"You lost access to that site because the DHCP server was giving you a static IP to allow you to pass through the firewall. When you got your new workstation, we forgot to assign the same privileges to your new MAC address."
Okay, you probably know what that means, and its a perfectly accurate and sensible technical explanation of a common problem. But, to a user you might as well be talking Esperanto. I would never give that kind of explanation to a user. Instead Id say, "It was a configuration error."
Of the many stereotypes associated with people in the technology field, one of the most persistent is that we talk in technical arcana. To a large extent, I think, theres a good basis for that reputation. We use many technical terms and phrases that are either acronyms (RAID, BIOS), formed from other words (modem from modulator-demodulator, bit from binary-digit), seem to have no bearing on technology (e.g. mouse, nibble), or sound/look a little silly (e.g. OOP, SCSI, POTS.) To the untrained ear, WIN.INI almost sounds like something from Dr. Seuss. Fortunately it doesnt get used much anymore.
We also have some words that are so general that their meaning is hard to define. Interface can apply to hardware, software and design (as in user-interface). In other cases we frustrate users by interchanging words that are virtually synonymous (e.g. migration and upgrade; line, t1 and circuit).
Of course, IT isnt the only field with a specialized jargon. Virtually every vocation has one. The fields of law and medicine use a lot of terms in Latin, which gives them a certain air of elegance. (Wouldnt it be a lot classier to say malum prohibitum instead of security violation, or indicia instead of log entries?)
It is important to remember that the intent of communication is to get your message across. If youre using technical terms when talking to the CEO, you may as well be talking about flux-capacitors, Heisenberg compensators, Erised mirrors, thromdibulators and infinite improbability drives. You wont be understood, and hell be shaking his head the moment you leave his office. And, for your own personal growth, keep in mind that people will judge you on the way you speak (and write, but thats for another column). If you cant translate your ideas and thoughts into words others can understand, you may find yourself forever relegated to the backroom, with minimal user contact, and unable to progress beyond being a technician.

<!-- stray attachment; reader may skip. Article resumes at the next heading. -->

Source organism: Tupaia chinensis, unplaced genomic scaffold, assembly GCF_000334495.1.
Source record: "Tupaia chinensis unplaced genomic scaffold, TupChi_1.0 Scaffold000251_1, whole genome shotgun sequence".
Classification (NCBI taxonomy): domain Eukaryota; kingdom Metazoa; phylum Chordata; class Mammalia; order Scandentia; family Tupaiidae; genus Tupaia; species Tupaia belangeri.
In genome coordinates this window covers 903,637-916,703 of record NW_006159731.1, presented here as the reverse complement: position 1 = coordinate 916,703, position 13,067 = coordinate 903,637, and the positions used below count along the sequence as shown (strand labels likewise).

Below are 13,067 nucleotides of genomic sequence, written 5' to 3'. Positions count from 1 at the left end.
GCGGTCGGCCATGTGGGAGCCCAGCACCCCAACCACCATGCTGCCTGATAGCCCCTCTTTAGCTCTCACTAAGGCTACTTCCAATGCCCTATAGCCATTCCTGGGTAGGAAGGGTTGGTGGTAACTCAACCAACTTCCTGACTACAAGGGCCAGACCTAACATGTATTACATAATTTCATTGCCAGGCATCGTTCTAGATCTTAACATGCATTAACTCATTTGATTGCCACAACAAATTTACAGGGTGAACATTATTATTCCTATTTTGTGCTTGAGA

On more occasions than I care to remember, Ive had a user forward me an e-mail or v-mail from another ITer, and ask for a translation. Could you be guilty of causing that kind of confusion among users?
Look for the signs that youre talking above someones head. Glassy eyes mean you crossed the line a while ago. If the person youre talking to says uh-huh every time you pause, it probably means youve lost them, and theyre hoping youll shut up or start making sense. Of course, its also our job to educate users about IT – but we have to do that from their perspective.
When talking to a user, try to use a minimal amount of technical mumbo-jumbo. If the user is one of those computer hobbyists who wants more detail, theyll certainly ask. A very handy phrase that I like to use when starting an explanation to a user is Ill spare you the technical detail, but… This acknowledges that Im aware that techie-talk is sleep-inducing and of no interest to them. Hopefully, this also makes them think that Im equally aware of the issues that are important to them.
Next time, when a user is told by another ITer that the problem was "an invalid key in one of the registry hives," maybe youll be the one whos called to translate and explain that it was a "configuration error."
Brian D. Jaffe is an IT director in New York, an eWEEK contributing editor and co-author of the "IT Managers Handbook: Getting Your New Job Done."